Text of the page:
Similarly, Parry et al. (1998) asserts that event managers find it difficult to let go of "one size fit all" training and solution packages. Katzenbach and Smith (1993) assert that creating high level commitments from the top management down to the teams is another challenge in establishing high performance teams. Ramsay (1996) asserts that level of commitment is directly proportional to the level of involvement and Beech and Crane (1999) assert that commitment is connected to the perceived outcome of the task.

Currently, the focus of most event management leaders has been on building team skills for solving complex and difficult situations. Models have been developed by researchers that emphasize on the cultivation of soft process-related skills; whereas other models emphasize on development of hard task-related expertise. Similarly, some learning models focus on development of both hard and soft skills. Cannon-Bowers et al. (1995) have developed a model which includes both soft and hard skills. The soft skill set includes: process and interpersonal skills; communication; and collective orientation. Whereas hard skill set includes: trade/craft skills; procedures needs; equipment needs and location needs. Both skill sets play a very significant role in the event industry.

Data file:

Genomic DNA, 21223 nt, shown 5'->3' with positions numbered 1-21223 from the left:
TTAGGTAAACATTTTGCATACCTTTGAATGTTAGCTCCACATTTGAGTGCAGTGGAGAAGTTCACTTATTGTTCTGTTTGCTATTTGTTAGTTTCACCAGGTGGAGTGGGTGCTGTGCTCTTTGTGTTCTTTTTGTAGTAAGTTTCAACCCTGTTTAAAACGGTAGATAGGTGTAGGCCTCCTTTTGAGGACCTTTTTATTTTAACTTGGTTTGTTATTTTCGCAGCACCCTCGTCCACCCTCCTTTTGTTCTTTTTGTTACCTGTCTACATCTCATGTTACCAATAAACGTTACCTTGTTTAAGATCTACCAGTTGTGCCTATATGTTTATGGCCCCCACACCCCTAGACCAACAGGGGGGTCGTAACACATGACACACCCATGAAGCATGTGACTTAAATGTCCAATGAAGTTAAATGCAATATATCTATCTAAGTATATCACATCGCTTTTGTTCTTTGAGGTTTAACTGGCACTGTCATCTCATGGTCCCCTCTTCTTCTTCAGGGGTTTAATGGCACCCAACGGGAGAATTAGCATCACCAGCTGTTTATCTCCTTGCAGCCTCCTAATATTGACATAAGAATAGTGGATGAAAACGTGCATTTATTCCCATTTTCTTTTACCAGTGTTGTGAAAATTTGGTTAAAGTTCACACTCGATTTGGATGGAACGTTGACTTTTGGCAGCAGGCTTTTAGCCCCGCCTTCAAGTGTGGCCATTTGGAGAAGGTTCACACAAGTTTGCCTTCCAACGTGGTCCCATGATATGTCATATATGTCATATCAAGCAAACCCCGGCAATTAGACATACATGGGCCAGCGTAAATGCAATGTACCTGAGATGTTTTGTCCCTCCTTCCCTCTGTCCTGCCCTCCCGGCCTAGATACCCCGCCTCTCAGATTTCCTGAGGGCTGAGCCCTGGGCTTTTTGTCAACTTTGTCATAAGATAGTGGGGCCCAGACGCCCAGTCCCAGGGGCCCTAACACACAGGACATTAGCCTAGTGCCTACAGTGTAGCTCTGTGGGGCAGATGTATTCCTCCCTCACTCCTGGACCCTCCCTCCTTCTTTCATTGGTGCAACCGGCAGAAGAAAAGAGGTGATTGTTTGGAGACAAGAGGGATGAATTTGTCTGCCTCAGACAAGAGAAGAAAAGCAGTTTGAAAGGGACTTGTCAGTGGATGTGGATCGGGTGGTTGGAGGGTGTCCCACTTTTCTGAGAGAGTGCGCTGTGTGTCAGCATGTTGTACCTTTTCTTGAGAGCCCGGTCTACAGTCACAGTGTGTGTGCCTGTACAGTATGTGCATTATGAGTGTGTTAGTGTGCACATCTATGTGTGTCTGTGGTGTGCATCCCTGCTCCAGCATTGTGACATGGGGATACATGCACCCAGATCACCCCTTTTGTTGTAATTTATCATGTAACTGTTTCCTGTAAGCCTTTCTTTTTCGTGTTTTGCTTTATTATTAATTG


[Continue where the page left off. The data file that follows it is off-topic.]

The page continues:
Similarly many others have proposed models of soft skills with special emphasis on communication. For instance, model of soft skills developed by Steven and Campion (1994) has six dimensions: soft knowledge; conflict resolution; collaborative problem solving; communication; goal setting; planning and task synchronization.

Smith (1997) asserts that models of soft and hard skills need to be integrated with the event management and… [END OF PREVIEW] . . . READ MORE

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How to Cite "Perceived Effect of Culture on Event Leadership" Research Proposal in a Bibliography:

APA Style

Perceived Effect of Culture on Event Leadership.  (2009, November 30).  Retrieved June 14, 2021, from

MLA Format

"Perceived Effect of Culture on Event Leadership."  30 November 2009.  Web.  14 June 2021. <>.

Chicago Style

"Perceived Effect of Culture on Event Leadership."  November 30, 2009.  Accessed June 14, 2021.